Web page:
The first of January is the only time of the year when the whole world has the feeling of a new beginning on the same day. The date was chosen by Julius Caesar with respect to the Roman God of beginnings, Janus. Therefore, Romans celebrated this day by offering sacrifices to Janus and sharing gifts with one another in ancient times.

It is said to be the end of all past misery and the beginning of a new story. Many people who are conscious about their life tend to stay alone, analyse themselves, work on their past mistakes and create a new year resolution for a better future. And, there are some people whose day is filled with shopping, celebrations, feasts, parties, friends and family gatherings. 

4. Maghi (January 15, 2022)

The first day of the Magh month as per the Nepali calendar is commonly known as the Maghe Sankranti or Maghi festival for many communities. Mainly, people from the Tharu, Magar and Kirant communities celebrate this day as their new year.

Tharu
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File: Maghi Festival of 2015

Maghi is an auspicious festival of the Tharu people. It is their largest harvest festival. On this day, their local village leader and elders are appointed for the better functioning of their locality. Maghi falls around mid-January every year. 

Tharus take bath early in the morning and pray for prosperity and their well-being. Then, they wear Tharu dresses, eat and drink their local traditional cuisines and perform their traditional dances, rituals. Meanwhile, the Tharu people living in Kathmandu wear their cultural dress, eat their traditional cuisines and gather at Tundikhel for Shakiya Naach, a special traditional dance, the display of grandeur, and fervour.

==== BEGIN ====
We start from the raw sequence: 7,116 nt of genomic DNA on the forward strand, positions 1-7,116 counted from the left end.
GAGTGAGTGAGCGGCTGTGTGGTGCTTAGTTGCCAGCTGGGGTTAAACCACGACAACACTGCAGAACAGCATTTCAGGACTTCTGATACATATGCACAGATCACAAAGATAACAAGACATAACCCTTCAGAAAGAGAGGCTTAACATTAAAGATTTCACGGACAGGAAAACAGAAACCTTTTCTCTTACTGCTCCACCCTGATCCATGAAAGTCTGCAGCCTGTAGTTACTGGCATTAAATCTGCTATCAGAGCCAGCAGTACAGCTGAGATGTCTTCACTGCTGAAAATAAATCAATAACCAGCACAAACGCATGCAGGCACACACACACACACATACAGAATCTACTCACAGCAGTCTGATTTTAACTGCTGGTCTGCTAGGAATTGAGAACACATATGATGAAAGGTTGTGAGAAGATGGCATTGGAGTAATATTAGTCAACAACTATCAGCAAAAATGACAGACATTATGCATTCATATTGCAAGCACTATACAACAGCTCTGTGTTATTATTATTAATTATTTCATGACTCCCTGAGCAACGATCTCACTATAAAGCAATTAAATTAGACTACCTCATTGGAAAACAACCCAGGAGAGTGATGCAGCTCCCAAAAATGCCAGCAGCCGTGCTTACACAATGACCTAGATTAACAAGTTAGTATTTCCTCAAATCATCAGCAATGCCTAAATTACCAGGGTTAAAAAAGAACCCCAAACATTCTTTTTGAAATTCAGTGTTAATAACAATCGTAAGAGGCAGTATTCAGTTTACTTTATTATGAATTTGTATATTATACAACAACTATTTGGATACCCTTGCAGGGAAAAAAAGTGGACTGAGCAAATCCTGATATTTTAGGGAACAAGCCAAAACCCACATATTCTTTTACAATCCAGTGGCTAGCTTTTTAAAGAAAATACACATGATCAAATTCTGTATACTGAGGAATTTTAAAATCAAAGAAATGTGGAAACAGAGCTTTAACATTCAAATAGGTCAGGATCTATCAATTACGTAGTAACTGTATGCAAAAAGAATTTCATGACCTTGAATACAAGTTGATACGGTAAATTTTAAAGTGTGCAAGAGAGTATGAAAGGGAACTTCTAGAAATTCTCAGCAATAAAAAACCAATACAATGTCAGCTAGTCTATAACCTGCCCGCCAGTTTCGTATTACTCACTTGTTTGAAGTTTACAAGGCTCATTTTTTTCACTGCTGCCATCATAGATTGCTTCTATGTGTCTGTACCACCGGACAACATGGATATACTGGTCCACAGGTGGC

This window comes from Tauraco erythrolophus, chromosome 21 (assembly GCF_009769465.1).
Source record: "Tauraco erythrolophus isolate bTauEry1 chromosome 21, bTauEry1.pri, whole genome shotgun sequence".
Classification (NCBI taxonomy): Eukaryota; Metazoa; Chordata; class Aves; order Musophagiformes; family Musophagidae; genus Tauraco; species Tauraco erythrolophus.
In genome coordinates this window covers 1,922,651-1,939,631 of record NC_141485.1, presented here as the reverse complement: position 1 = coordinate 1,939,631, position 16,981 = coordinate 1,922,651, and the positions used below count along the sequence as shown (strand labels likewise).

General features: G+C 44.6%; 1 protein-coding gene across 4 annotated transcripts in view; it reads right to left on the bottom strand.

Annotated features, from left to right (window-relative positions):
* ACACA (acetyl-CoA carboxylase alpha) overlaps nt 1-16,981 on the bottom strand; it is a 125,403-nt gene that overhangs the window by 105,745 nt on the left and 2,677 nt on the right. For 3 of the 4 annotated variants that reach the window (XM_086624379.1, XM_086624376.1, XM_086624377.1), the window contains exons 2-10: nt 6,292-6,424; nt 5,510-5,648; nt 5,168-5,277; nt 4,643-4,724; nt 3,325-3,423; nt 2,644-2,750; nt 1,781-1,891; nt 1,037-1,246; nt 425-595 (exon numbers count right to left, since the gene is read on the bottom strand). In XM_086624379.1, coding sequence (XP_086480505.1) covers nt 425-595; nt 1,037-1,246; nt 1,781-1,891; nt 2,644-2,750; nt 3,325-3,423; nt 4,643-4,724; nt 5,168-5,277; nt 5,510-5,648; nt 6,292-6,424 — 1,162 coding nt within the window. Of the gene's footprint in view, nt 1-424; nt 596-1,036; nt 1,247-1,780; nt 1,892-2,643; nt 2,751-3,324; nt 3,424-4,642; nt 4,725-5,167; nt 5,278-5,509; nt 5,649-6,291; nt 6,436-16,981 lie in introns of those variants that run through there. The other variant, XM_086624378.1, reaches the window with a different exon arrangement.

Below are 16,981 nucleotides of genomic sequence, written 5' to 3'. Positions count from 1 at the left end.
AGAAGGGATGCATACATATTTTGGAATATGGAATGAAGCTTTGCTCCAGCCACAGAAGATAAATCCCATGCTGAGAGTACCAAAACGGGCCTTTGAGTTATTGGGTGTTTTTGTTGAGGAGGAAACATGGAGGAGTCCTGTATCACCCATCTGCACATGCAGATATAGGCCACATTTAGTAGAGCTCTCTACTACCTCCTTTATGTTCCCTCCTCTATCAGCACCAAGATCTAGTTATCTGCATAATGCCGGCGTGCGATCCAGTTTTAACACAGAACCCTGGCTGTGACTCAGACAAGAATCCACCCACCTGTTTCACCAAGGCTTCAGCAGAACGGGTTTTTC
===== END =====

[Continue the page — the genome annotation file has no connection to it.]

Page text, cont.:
Magar
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People of the Magar community mark Maghe Sankranti as the transition from winter to spring. According to the Naagchi Sambat calendar system, this day is celebrated as their new year, when they organise various programmes and festivals showcasing their culture, tradition in different places of Nepal including Kathmandu. 

They invite their married daughters and their families for festive activities and also worship them. They enjoy their delicious cuisine filled with yam, sel roti, sweet potato, sesame laddus, and many more.

Kirant
Ubhauli-parba-kirant community
File: Kirant women celebrate a festival with their traditional dance, in Kathmandu. Photo: Bikash Shrestha

People belonging to the Kirant community such as Rai, Limbu, Sunuwar celebrate their new year on the day of Maghe Sankranti as the first day of the Yele Sambat calendar system. From this day, the Kirant people end their Udhauli and begin their Ubhauli, meaning they begin their downward migration for six months to be safe from the harsh winter.

On this day, Kirant people eat different dishes of yams. Ban tarul, a species of yam, is related to their Kirant Mundhum, their greatest religious scripture. In the past, during the scarcity of grains and foods, ban tarul kept them alive. So, in the morning of the first day of Magh/ Maghe Sankranti, they put the tika made from ban tarul in the tap from where they take the shower from. Also, they put their traditional attire on with some traditional dance and eat lots of delicious foods.